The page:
In the latest round of Israeli-Palestinian negotiations, Prime Minister Netanyahu is insisting that the Palestinians accept the definition of Israel as a “Jewish state”. While U.S. Secretary of State John Kerry appears to support that demand, Palestinian Authority head Mahmoud Abbas is reportedly refusing to accept it. Abbas argues that democratic principles require Israel to give exactly equal treatment to all citizens, and to all religious and ethnic groups. Since some of Israel’s citizens are not Jews, he says it would be unfair to define Israel as “Jewish”.
Abbas himself, of course, is a total hypocrite. Just yesterday he once again insisted that not one single Jew would be allowed to live in the Palestinian state he wants to form, and even admitted that his administration incites to violence against Jews. He has no right to lecture us about democracy.
Our opponents in the BDS movement, who are beginning their next “Israeli Apartheid Week” in a few days, argue that we are no different than South Africa once was – a country that unfairly privileges one group and discriminates against others. These people insist that the only way we can absolve ourselves of the crime of racism and oppression is by turning Israel into a democratic “state for all of its citizens” and removing any special status for Jewish people or the Jewish religion. This would include symbolic steps like changing our national anthem, flag and possibly even the name of the country, as well as more substantive matters like changing the laws that reflect Israel’s Jewish character. That would include the Law of Return.
But what about the issue itself? There’s plenty of anti-Semitic hypocrisy in the BDS movement as well, and it’s easy to point out their one-sided distortions and outright lies, not to mention the fact that Arabs in Israel have more civil rights and freedoms than in any Arab country. That’s all 100% true. But let’s be honest. It doesn’t really address the issue. The fact is that in Israel, many laws and policies favor Jews and Judaism, and give them privileged status over non-Jews and other religions. How is that fair?
Well, let’s consider what would happen if we agreed to the demands and made the necessary changes. We’d have to stop allowing Jews to make aliya. And the next time Jews can’t stay in their countries of residence or begin to feel endangered by anti-Semitism (as may very well happen in parts of Europe at some point over the next few years), we wouldn’t be able to take them in as we did for the Russian and Ethiopian Jews in the 1990s. They would have nowhere to go.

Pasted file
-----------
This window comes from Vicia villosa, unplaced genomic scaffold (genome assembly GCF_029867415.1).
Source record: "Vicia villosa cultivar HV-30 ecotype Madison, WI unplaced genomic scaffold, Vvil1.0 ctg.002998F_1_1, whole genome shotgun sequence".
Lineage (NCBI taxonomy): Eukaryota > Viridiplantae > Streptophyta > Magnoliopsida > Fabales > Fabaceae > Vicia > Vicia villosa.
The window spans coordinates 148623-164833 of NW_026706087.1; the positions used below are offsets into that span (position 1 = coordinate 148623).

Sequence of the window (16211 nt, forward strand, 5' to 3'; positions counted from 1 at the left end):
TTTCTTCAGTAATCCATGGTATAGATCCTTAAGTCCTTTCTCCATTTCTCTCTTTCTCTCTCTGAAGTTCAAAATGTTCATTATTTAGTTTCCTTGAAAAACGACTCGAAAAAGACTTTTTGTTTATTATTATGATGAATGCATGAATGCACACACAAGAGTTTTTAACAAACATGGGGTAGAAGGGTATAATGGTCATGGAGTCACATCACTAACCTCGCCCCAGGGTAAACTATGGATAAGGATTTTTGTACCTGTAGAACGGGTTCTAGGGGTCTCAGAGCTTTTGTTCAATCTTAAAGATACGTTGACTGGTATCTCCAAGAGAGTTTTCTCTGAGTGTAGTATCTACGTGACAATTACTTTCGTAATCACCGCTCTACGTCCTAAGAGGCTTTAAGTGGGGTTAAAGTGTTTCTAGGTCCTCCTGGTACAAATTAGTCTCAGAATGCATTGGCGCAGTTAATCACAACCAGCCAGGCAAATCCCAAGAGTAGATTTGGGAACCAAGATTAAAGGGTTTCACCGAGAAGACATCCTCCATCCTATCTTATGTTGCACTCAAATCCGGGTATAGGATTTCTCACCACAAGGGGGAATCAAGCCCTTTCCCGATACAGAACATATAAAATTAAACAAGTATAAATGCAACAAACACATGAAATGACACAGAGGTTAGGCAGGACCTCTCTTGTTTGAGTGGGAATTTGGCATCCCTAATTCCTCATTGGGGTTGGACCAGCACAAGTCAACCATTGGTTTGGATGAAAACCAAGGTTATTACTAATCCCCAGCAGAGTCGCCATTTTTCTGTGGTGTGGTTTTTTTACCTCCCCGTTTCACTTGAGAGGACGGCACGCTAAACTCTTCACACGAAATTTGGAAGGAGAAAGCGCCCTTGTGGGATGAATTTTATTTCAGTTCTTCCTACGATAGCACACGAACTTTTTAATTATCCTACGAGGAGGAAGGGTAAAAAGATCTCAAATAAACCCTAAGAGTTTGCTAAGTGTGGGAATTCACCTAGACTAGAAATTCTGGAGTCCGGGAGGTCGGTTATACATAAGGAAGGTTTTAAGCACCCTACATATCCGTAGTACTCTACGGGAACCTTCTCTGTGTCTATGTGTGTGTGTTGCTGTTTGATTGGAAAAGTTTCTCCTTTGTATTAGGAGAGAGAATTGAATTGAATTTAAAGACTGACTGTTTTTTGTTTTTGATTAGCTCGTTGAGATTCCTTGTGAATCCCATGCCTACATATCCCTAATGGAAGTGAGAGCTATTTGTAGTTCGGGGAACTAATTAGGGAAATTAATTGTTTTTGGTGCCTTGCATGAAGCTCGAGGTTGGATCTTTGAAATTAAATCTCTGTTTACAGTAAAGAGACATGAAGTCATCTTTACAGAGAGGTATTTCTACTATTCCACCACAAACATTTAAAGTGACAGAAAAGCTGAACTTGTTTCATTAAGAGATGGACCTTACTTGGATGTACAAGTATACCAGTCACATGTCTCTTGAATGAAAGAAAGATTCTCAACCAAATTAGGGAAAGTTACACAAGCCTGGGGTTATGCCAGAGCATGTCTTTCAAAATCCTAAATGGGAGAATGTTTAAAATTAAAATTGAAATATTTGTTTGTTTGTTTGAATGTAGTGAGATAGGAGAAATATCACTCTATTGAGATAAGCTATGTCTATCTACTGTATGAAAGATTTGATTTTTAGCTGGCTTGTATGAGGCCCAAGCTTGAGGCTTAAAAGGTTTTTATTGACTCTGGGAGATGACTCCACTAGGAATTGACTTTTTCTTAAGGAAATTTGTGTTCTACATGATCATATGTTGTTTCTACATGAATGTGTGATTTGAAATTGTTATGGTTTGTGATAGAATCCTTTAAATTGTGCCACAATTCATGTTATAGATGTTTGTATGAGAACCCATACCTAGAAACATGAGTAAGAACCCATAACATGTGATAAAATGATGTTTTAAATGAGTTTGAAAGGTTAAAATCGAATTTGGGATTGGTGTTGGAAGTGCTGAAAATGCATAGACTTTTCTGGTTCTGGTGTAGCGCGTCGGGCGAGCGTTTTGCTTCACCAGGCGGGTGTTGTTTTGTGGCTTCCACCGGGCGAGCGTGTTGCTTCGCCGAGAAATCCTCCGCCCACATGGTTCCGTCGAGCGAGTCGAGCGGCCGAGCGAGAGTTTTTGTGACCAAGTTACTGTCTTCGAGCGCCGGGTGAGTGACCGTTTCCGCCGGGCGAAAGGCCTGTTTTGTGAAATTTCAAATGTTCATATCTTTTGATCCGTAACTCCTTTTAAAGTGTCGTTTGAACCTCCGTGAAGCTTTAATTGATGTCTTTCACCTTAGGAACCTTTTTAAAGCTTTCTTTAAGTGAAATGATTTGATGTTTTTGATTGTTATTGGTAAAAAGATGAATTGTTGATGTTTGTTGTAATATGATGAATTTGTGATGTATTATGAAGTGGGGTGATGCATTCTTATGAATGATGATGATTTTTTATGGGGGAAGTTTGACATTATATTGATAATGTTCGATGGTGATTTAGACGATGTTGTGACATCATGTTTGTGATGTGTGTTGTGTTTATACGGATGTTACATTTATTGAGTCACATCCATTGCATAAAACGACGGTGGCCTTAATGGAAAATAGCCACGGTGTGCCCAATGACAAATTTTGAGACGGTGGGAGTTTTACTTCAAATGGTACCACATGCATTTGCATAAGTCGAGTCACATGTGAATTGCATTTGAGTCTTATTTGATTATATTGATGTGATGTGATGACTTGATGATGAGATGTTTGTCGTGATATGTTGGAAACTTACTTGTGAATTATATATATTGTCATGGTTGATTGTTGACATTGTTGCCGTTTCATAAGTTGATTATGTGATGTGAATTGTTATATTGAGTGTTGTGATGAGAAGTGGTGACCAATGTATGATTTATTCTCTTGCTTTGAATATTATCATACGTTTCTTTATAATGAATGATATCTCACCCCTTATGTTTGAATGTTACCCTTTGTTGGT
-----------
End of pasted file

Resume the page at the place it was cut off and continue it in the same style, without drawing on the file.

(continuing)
And if the Palestinians ever become a majority in Israel, what sort of laws would they pass? How would a police force and army under Palestinian direction treat Jewish people and Jewish holy sites? Israeli Jews would also have nowhere to go.
Although Palestinian spokespeople and their supporters around the world deny that Jews ever had a connection to this land and view us as foreign invaders, the historical reality is that since our exile from this land we have been to pretty much every country on earth, and while we have been able to stay in some of them for quite a while, we’ve never been able to make our permanent homes anywhere else. Asking us to turn our country into an American-style democracy is asking us to commit national suicide.
The Torah tells us that ultimately, the only place for the Jewish People is in the Land of Israel (see Devarim 28:64-65), and that the Land of Israel can only thrive when the Jewish People are here (see Sanhedrin 98a). History has shown that both of those statements are absolutely true.
We’re not an apartheid state. We do – as we should – concern ourselves with making sure that the minorities in our midst are treated as fairly as possible. If we fail at this sometimes, we can and must correct those errors. But we must remain a Jewish state (even if even we can debate whether or not it’s 100% democratic), because to do otherwise would mean the end of the Jewish People.
This may make us uncomfortable, but it is a reality. As Bilaam ben Beor told us thousands of years ago, “Am Levadad Yishkon” – we have always, and will always, dwell alone.
We have a unique role in human history, and sometimes that means we simply operate with different rules.
Something else worth noting is that NOWHERE in the world is an absolute democracy, the United States notwithstanding. The question is simply, how democratic does a country need to be in order for it to still be called a democracy.
There is no question that pure democracy would be at odds with Israel being a “Jewish State.” But we don’t need to be a “pure democracy” in order to still be a democratic country. We can be both a Jewish and a democratic state, and when people endlessly debate this apparent paradox, what they are missing is the nuance of spectrum. Yes, being a Jewish state means we will inherently be somewhat less democratic. But as long as we remain democratic to a large degree, we can still be a democracy.
The question should not be about whether we can be both Jewish and democratic, but rather how democratic can we remain while meeting our existential obligations as a Jewish state. I believe quite a bit! (Maybe this will become a blog post of my own in the future.)
Good point, Joel!